March 29, 2006


Hello blog friends.

I am back, and here to offer an apology for my sudden and extended absence. I am finding out how hard it is to both be the parent of an autistic child and write about being the parent of an autistic child.

God willing, I will be ramping the blog back up over the next week or so. I literally have more than 6000 emails/articles to go through so it will take a while to get back up to speed. For all I know, autism could have been cured in the last three months and I will be the last one to hear about it.

I have decided to just post everything I would have posted in the last few months had I been writing, so if you run into old information here over the next week or two, that is why. I will make sure to date the articles so you know if you are re reading something you may have read already.

I have gotten lots of nice email, but have responded to none, so if you have written to me, thank you, and please forgive the non-response. I will be answering all the email that has come in. Thanks for your patience.

FAIR: Politics of Autism

From FAIR:

New Politics of Autism Video:

November, 2005: F.A.I.R. Autism Media
Interviews Attorney James Moody

FAIR Autism Media has just posted a new interview with Jim Moody, a practicing attorney and founder of Citizens for a Competitive Economy. He sits on the executive boards of both SAFEMINDS and the National Autism Association. He is very active in cause related advocacy.

In this interview, filmed Nov. 2005, Mr. Moody discusses recent political issues of concern to parents with autistic children. Some topics covered include the CDC, the FDA, the 2004 IOM (Institute of Medicine) report and some industry-friendly legislation that curtails the rights of vaccine-injured children.

March 28, 2006

Asperger's Ruled A Disability

Federal judge rules that Asperger's syndrome is a disability
January 31, 2006

PORTLAND, Maine --A York County girl who suffers from Asperger's syndrome is entitled to special education services even though she completes her homework, behaves well in class and scores well on tests, a federal judge ruled.

U.S District Judge D. Brock Hornby ordered School Administrative District 55 to assemble a team of teachers and specialists to design an appropriate learning program for the girl, identified in court documents only as "L.I."

In his ruling, Hornby said the girl's parents demonstrated that the disability adversely affects her educational performance "and is thus eligible for special education under (federal law) due to her Asperger syndrome and her depressive disorder."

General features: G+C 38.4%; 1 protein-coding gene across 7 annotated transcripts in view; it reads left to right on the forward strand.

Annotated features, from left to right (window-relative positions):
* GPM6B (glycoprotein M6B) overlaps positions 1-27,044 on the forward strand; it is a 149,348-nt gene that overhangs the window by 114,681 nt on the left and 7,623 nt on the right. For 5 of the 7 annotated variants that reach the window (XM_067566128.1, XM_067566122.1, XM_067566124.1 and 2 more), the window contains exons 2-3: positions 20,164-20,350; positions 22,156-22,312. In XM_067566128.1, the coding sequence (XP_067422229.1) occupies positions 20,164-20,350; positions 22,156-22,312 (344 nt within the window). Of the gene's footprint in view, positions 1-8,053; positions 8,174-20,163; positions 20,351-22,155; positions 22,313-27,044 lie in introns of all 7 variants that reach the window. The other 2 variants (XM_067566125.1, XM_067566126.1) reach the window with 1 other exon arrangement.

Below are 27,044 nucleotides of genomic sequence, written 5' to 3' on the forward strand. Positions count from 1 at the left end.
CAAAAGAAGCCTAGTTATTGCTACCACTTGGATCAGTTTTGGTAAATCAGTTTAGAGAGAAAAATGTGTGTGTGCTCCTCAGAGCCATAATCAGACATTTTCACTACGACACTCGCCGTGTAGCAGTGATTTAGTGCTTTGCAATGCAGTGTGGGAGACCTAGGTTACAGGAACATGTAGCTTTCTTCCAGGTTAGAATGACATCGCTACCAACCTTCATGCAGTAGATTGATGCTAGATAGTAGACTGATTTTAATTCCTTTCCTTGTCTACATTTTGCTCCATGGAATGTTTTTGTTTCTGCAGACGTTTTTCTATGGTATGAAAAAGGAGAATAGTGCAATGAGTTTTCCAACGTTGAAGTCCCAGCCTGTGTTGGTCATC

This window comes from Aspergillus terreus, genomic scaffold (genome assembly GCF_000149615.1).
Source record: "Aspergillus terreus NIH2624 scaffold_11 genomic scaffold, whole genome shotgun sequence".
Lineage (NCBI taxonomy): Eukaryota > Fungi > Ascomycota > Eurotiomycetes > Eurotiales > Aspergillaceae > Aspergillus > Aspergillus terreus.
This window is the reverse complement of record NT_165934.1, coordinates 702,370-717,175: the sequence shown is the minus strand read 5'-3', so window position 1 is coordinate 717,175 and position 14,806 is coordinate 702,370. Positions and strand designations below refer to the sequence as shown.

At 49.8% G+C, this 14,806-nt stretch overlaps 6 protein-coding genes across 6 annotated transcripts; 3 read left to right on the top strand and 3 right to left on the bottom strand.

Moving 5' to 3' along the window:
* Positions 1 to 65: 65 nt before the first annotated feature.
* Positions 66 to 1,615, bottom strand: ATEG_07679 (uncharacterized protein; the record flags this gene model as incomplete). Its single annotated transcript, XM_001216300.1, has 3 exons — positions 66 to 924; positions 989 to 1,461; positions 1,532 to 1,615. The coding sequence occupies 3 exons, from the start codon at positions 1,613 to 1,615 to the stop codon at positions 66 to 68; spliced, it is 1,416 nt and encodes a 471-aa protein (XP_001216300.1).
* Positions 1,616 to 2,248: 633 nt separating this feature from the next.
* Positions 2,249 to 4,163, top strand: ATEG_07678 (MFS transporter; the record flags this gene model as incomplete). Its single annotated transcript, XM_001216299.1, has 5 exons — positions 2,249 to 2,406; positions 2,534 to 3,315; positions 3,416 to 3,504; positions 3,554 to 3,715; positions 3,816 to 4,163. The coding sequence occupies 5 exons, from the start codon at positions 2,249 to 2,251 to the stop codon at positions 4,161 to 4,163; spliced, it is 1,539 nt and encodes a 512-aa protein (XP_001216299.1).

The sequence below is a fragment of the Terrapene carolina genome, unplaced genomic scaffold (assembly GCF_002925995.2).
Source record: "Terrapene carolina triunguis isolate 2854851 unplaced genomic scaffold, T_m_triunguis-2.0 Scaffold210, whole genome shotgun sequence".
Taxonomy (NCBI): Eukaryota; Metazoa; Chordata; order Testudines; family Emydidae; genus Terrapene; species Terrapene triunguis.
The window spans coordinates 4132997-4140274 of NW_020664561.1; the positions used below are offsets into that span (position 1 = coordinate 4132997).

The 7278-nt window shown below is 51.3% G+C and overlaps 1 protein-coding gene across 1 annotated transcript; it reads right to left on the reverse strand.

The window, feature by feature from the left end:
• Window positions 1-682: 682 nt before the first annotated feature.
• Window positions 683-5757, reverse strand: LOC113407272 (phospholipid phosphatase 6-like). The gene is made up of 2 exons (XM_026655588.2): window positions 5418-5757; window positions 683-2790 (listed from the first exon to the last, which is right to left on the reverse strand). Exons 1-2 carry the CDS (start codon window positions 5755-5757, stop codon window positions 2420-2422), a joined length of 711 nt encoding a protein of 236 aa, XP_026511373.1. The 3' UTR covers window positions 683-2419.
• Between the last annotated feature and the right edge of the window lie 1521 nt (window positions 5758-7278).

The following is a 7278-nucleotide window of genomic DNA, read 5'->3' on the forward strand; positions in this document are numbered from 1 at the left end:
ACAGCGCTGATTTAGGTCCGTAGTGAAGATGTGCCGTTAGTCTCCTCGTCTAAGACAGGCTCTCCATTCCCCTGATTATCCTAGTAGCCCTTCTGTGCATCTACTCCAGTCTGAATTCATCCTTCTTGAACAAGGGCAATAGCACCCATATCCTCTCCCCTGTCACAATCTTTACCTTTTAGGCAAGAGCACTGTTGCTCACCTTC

Richard O'Meara, the family's lawyer, said the decision recognizes that social development is an important part of education, along with academic studies.

"Education is so much more than academic performance," O'Meara said. "Hopefully, this will put that debate to rest once and for all."

While Hornby overturned the district's decision to deny services, the judge also denied the family's reimbursement request for the two years of private school tuition it has paid since taking her out of public school in 2003.

Nonetheless, advocates for the disabled hailed the ruling as a victory.

The decision clarifies the question of who is eligible for services, and it will have an impact both in the state and beyond, said Peter Rice of the Disability Rights Center of Maine.

Eric Herlan, lawyer for SAD 55, declined to comment until he has reviewed the 48-page ruling, which was issued Monday afternoon.

Asperger's syndrome is a milder variant of autism. The name comes from Dr. Hans Asperger, an Austrian who described the syndrome in 1944.

Hornby's ruling described Asperger's as a "clinically recognized pervasive developmental disability" with symptoms that include "limited interests or an unusual preoccupation with a particular subject to the exclusion of other activities."

School is challenging for Asperger's students because they often have poor social skills and difficulty communicating, Hornby wrote.

L.I., who attended public schools in Hiram and Cornish through 5th grade, performed well academically but in the fourth grade her teachers noticed that she looked sad, anxious and had a difficult time making friends.

When she was in sixth grade, she stopped studying and attempted to commit suicide by overdosing on several medications. A psychiatrist evaluated her and diagnosed her with Asperger's syndrome and "depressed mood."